It was the feedback model, but I swapped it with one without the feedback. It has electric choke. I guess I’m a little ignorant on carbs.
You can’t replace a computer controlled carb with a mechanical one.
First. It just won’t work.
Second. You tampered with an emission control device…
How much money did you waste on this carb?
The original carb died because of the ethanol. It runs fine except the fast idle during non operating temp start. There is no computer. It had a spark advance module that plugged into the distributor. I replaced the distributor with an earlier distributor. I only had to pass emissions in Ga until the truck hit 25 years old. I wasted $200.
That’s a Rochester carb, right? My local Barnes and Noble bookstore carries a workshop book on those, how they work, & how to tune them. Next time you go to B&N, take a look in the transportation section.
Not sure it applies to you, but fyi, my truck has these five adjustments designed for setting idle rpm
- warm idle speed (affects throttle plate angle when engine is warm, choke totally disengaged, and idling)
- fast idle speed (affects throttle plate angle when choke is at least partially engaged and idling)
- rich/lean choke (affects choke plate angle vs temperature curve)
- fast idle cam adjustment (fast idle rpm vs choke plate angle curve)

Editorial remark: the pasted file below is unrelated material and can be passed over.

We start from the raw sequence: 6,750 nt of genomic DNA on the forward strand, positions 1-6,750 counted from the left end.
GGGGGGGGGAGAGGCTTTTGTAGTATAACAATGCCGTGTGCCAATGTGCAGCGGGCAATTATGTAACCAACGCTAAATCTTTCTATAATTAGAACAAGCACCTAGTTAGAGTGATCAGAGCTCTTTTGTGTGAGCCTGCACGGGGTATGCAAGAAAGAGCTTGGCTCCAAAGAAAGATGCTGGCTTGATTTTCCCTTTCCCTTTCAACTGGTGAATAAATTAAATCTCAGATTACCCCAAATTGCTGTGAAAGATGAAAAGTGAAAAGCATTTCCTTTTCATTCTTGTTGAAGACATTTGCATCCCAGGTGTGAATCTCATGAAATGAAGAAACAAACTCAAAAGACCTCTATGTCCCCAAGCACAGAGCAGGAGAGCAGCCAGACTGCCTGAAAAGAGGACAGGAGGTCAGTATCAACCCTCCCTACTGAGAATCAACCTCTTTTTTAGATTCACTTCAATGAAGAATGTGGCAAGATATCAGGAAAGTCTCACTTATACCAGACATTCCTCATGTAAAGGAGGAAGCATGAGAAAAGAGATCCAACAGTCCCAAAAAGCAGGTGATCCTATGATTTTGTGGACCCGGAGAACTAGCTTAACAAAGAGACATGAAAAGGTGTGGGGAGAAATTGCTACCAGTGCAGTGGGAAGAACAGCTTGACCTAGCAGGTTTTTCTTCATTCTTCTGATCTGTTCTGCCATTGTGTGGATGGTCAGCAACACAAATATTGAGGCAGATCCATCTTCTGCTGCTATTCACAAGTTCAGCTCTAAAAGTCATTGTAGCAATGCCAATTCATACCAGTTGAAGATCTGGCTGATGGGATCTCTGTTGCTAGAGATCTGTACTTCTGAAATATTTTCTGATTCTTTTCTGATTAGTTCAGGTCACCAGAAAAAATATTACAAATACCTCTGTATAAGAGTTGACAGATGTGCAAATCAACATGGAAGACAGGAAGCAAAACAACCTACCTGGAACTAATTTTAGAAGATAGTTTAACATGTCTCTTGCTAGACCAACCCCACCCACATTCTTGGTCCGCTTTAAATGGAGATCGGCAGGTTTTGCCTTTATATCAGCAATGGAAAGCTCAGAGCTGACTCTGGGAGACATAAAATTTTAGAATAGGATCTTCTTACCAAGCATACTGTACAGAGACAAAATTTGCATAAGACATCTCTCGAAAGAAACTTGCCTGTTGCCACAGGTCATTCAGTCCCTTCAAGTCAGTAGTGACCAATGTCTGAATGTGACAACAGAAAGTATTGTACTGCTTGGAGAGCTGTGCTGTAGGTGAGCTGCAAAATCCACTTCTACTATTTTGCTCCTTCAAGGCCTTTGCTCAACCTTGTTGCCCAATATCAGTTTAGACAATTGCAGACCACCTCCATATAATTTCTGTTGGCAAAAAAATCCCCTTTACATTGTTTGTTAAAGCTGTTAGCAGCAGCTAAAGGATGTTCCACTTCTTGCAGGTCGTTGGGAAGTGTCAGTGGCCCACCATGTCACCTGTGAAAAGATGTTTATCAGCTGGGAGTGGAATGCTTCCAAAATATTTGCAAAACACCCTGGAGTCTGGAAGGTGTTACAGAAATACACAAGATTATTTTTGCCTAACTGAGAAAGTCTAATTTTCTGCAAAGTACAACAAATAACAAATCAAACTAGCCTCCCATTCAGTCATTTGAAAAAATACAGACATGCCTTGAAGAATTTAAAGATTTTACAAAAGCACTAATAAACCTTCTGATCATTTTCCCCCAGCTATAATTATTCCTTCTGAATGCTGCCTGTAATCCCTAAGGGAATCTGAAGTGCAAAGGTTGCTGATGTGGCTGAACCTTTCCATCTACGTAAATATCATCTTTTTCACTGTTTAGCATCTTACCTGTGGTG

- choke pull off (affects choke plate opening angle when engine is cold & running)
hmmm …Of those the
choke pull off fast idle cam adjustment seems like what would affect your situation. Still, I’m wondering if you got some kind of problem with the choke heat riser tube. The whole kit and caboodle won’t work if the choke doesn’t know how warm the engine is. The choke heat riser tube is how the carb knows the engine is warm. If it wasn’t working correctly, even tho the exhaust manifold was still warm, the carb might not realize it, and would therefore idle too fast. I had to replace that part on my truck last summer. Suggest to take a look. On my Ford truck, here’s how it is configured: there’s a metal tube from the carb or air cleaner – forget which – to the exhaust shield, and another tube from the exhaust shield back to the carb. Creates a thermal loop, aided by engine vacuum, and that heat is what heats up the spring in the carb’s choke housing.
The choke on this carb doesn’t use a choke riser tube.
Carbs since the mid-70’s use a heated choke spring powered by the alternator to open the primary choke.
Yes, those two tubes in Tester’s photo above are what they look like. My early 70’s truck uses both the heat riser tube method and an electric (alternator) heated choke spring. Ford engineers weren’t messing around taking any chances the choke function didn’t turn off quickly after start-up I guess. If the OP’s quadra-jet carb uses only the electric choke method, then that part should be suspect. Actually the electric choke on my truck hasn’t worked for a while, I use only the heat riser method now. High resistance measured in the electric choke. I think the heating coil burned out or the thermo-controlled contacts have corroded.
So here’s a question - did it EVER run right?